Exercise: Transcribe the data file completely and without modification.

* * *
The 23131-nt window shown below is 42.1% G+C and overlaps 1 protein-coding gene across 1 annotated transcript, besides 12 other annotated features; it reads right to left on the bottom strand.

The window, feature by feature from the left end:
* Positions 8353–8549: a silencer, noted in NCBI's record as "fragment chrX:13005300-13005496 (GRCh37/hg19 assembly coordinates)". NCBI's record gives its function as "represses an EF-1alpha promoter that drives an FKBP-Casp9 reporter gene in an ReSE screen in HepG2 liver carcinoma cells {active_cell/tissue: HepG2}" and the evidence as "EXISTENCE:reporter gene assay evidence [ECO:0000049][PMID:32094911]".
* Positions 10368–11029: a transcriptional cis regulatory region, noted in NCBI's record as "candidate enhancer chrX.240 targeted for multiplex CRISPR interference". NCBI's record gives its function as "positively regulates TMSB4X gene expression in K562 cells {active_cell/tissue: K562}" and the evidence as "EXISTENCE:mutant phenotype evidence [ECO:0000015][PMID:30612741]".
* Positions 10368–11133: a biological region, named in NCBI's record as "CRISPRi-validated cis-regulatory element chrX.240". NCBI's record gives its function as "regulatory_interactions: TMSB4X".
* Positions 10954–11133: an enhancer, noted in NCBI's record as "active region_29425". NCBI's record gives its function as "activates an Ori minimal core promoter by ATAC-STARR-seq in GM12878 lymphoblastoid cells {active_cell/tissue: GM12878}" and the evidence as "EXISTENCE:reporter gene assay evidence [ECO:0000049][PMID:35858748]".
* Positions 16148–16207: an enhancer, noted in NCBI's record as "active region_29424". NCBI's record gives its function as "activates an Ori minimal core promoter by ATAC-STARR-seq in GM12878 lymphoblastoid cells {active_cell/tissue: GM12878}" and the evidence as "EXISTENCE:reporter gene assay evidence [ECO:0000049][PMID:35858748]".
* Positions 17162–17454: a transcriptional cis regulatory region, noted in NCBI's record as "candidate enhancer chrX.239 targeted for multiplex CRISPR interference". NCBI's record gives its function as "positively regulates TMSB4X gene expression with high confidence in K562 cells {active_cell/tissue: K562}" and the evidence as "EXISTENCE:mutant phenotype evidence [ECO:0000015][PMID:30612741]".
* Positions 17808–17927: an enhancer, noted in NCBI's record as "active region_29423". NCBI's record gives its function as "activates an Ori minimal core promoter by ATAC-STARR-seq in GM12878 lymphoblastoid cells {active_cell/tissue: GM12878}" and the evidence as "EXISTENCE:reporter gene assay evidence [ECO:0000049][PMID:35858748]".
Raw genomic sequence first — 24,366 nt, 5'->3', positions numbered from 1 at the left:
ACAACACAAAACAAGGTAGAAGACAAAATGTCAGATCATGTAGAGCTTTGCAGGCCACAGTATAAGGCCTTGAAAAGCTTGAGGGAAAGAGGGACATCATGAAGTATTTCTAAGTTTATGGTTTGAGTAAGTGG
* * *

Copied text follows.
The 23131-nt window shown below is 42.1% G+C and overlaps 1 protein-coding gene across 1 annotated transcript, besides 12 other annotated features; it reads right to left on the bottom strand.

The window, feature by feature from the left end:
* Positions 8353–8549: a silencer, noted in NCBI's record as "fragment chrX:13005300-13005496 (GRCh37/hg19 assembly coordinates)". NCBI's record gives its function as "represses an EF-1alpha promoter that drives an FKBP-Casp9 reporter gene in an ReSE screen in HepG2 liver carcinoma cells {active_cell/tissue: HepG2}" and the evidence as "EXISTENCE:reporter gene assay evidence [ECO:0000049][PMID:32094911]".
* Positions 10368–11029: a transcriptional cis regulatory region, noted in NCBI's record as "candidate enhancer chrX.240 targeted for multiplex CRISPR interference". NCBI's record gives its function as "positively regulates TMSB4X gene expression in K562 cells {active_cell/tissue: K562}" and the evidence as "EXISTENCE:mutant phenotype evidence [ECO:0000015][PMID:30612741]".
* Positions 10368–11133: a biological region, named in NCBI's record as "CRISPRi-validated cis-regulatory element chrX.240". NCBI's record gives its function as "regulatory_interactions: TMSB4X".
* Positions 10954–11133: an enhancer, noted in NCBI's record as "active region_29425". NCBI's record gives its function as "activates an Ori minimal core promoter by ATAC-STARR-seq in GM12878 lymphoblastoid cells {active_cell/tissue: GM12878}" and the evidence as "EXISTENCE:reporter gene assay evidence [ECO:0000049][PMID:35858748]".
* Positions 16148–16207: an enhancer, noted in NCBI's record as "active region_29424". NCBI's record gives its function as "activates an Ori minimal core promoter by ATAC-STARR-seq in GM12878 lymphoblastoid cells {active_cell/tissue: GM12878}" and the evidence as "EXISTENCE:reporter gene assay evidence [ECO:0000049][PMID:35858748]".
* Positions 17162–17454: a transcriptional cis regulatory region, noted in NCBI's record as "candidate enhancer chrX.239 targeted for multiplex CRISPR interference". NCBI's record gives its function as "positively regulates TMSB4X gene expression with high confidence in K562 cells {active_cell/tissue: K562}" and the evidence as "EXISTENCE:mutant phenotype evidence [ECO:0000015][PMID:30612741]".
* Positions 17808–17927: an enhancer, noted in NCBI's record as "active region_29423". NCBI's record gives its function as "activates an Ori minimal core promoter by ATAC-STARR-seq in GM12878 lymphoblastoid cells {active_cell/tissue: GM12878}" and the evidence as "EXISTENCE:reporter gene assay evidence [ECO:0000049][PMID:35858748]".
Raw genomic sequence first — 24,366 nt, 5'->3', positions numbered from 1 at the left:
ACAACACAAAACAAGGTAGAAGACAAAATGTCAGATCATGTAGAGCTTTGCAGGCCACAGTATAAGGCCTTGAAAAGCTTGAGGGAAAGAGGGACATCATGAAGTATTTCTAAGTTTATGGTTTGAGTAAGTGG